With the more contagious Omicron variant sweeping across the world, governments have been ramping up efforts to address the new challenges posed by the Covid-19 pandemic. Since early this year, Hong Kong has been hard hit by the Omicron wave, and the gravity of the outbreak necessitates new and more effective containment measures.
The vaccine pass arrangements, which took effect on February 24, require citizens to have had at least one vaccine dose (or to produce medical exemption certificates instead) before entering premises such as restaurants, shopping malls and supermarkets. Given the colossal number of infections, the prospect of even stricter anti-epidemic measures, on top of universal testing, looms large in the weeks ahead.
Empirical studies have shown that vaccination is the cornerstone of success when it comes to recovering from the pandemic and reducing the rate of infection. In the past year or so, governments around the world have gradually rolled out health codes, vaccine passes or health passports, with or without contact tracing functions, as a step towards the resumption of cross-border travel and domestic activities.
On the mainland, while practices vary across different provinces, people are required to show or scan a health code or itinerary code, which capture information related to Covid-19 infection risk and movement history respectively, before entering most public premises.
The European Union introduced a Digital Covid Certificate to facilitate cross-border travel in Europe. In France, people over 16 must present a vaccine pass to enter designated public premises and take public transport. Similarly, in Singapore, residents are required to use their vaccine pass via the contact tracing app TraceTogether to create check-in records when entering public premises.
A vaccine pass serves as an effective tool in creating a uniform way of presenting and verifying vaccination records, as well as helping public health officials in their contact-tracing efforts. But, given that it often contains data such as personal identifiers and a user’s vaccination or recovery records, any concern over privacy protection and data security is understandable.
In trying to strike a reasonable balance between safeguarding public health and protecting personal privacy, we have to recognise that the right to privacy, like most other rights, is by no means absolute. In times of emergency, like a life-threatening pandemic, it is well established that the right to privacy would have to give way to the right to life.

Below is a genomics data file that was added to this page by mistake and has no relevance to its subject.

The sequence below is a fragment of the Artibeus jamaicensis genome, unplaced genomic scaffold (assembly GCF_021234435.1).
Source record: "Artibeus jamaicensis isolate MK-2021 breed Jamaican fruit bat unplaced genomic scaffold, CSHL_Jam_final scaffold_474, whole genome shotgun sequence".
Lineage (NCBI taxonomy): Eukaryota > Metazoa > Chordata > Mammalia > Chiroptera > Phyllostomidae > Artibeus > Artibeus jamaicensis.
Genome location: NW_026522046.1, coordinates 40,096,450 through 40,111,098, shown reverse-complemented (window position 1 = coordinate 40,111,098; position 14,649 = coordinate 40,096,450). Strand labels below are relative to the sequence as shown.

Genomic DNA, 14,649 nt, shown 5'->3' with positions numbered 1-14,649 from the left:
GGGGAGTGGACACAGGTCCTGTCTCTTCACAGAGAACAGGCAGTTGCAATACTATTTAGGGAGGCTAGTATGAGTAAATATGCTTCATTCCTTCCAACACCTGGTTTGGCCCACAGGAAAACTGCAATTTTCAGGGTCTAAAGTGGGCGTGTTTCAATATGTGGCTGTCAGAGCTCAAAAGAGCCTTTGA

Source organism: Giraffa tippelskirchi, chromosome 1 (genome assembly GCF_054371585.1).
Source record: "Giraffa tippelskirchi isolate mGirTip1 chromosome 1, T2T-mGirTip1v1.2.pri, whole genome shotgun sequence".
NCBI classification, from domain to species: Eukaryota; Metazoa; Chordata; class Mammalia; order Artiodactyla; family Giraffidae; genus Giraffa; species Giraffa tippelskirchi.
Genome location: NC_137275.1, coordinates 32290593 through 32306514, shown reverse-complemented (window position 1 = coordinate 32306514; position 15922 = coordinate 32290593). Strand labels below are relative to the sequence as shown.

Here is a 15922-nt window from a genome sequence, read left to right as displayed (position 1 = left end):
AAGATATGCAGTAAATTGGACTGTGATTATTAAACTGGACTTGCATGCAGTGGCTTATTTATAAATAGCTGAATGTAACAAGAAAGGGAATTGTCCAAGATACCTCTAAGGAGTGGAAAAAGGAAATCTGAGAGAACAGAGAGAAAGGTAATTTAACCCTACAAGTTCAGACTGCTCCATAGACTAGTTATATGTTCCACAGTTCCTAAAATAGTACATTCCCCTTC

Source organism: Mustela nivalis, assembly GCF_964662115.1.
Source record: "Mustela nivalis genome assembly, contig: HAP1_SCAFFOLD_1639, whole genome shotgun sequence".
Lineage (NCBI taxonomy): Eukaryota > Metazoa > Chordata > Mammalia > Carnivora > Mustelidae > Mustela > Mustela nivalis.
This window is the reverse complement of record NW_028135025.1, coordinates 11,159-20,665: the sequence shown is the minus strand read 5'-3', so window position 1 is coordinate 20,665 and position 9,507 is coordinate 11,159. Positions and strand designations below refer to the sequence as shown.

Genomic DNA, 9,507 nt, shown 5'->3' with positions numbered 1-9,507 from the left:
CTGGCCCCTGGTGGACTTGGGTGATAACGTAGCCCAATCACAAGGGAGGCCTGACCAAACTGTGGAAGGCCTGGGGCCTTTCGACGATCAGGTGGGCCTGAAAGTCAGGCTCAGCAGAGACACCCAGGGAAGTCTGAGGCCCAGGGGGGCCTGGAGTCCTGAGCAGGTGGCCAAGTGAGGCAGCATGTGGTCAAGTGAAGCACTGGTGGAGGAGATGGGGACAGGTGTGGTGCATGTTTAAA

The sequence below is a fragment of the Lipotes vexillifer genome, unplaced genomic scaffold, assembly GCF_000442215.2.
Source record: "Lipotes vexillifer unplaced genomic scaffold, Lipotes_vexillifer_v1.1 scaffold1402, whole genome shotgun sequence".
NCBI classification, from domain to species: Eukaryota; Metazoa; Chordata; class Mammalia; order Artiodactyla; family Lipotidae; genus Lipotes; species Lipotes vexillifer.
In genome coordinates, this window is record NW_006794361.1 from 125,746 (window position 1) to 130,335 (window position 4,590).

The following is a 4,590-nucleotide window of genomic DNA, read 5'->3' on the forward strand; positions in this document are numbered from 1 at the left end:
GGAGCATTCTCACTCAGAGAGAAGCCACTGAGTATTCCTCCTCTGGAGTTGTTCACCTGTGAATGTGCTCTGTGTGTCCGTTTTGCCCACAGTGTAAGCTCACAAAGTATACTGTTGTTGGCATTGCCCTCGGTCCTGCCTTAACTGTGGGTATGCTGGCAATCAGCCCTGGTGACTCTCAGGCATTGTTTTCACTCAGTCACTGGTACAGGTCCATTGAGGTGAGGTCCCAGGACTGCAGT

While the right to privacy is enshrined in the Basic Law and the Hong Kong Bill of Rights Ordinance, it is subject to restrictions “to the extent strictly required by the exigencies of the situation” in times of public emergency, as stated in section 5 of the ordinance.
In fact, under the Personal Data (Privacy) Ordinance, section 59 also exempts personal data relating to the health, identity or location of an individual from data protection provisions, if the use of such data is necessary for safeguarding the physical or mental health of the data subject or other individuals.
My team and I have looked into the design and functionality of the vaccine pass in Hong Kong, and we can assure any people who are in doubt that its operation complies with the Personal Data (Privacy) Ordinance. In actuality, the vaccine pass adopts privacy protection by design and has undergone security and privacy assessments and audits by independent third parties.
To address any lingering doubts, I will highlight a few features of the vaccine pass.
First, data minimisation has been adopted. When a visitor scans a “Leave Home Safe” QR code at a venue with their app, no personal data would be displayed on the screen and only the QR code that represents the vaccination record or medical exemption certificate is visible.
Nor would any personal data be shown on the screen of the venue operator’s mobile device when they use the official “QR Code Verification Scanner” mobile app to verify the visitor’s vaccine pass.
Second, while visit records would be created after the vaccine passes are verified, all such records, which originate from the visitors’ vaccination records and contain personal data, would be masked and hashed, resulting in the production of unidentifiable data stored in the mobile device of the venue operators.
Further, the visit records would be encrypted, making them inaccessible to the venue operators. In essence, no personal data (as defined under the Personal Data (Privacy) Ordinance) is stored in the mobile device of a venue operator.
Only in the unfortunate event when a person who is confirmed to have tested positive for Covid-19 has visited the premises would the health authorities request that the visit records be uploaded to the government’s private cloud. The records would be retrieved and further processed via encrypted channels by authorised personnel for epidemiological investigation, including contact tracing, thus effectively mitigating data security risks.
Third, the visit records would only be saved for 31 days in the “QR Code Verification Scanner” app of a venue operator for anti-epidemic purposes, after which, as we understand, the data would be deleted automatically.
With daily infection numbers hitting unprecedented highs, preventing the spread of Omicron and enhancing contact tracing efforts to safeguard public health are legitimate and reasonable grounds for more robust anti-pandemic measures.
The introduction of the Hong Kong vaccine pass is in line with similar measures taken on the mainland and in other parts of the world, and does not fall foul of the privacy law. Hong Kong is facing an unprecedented public health crisis. Let us make good use of the vaccine pass and join hands to ride out the storm.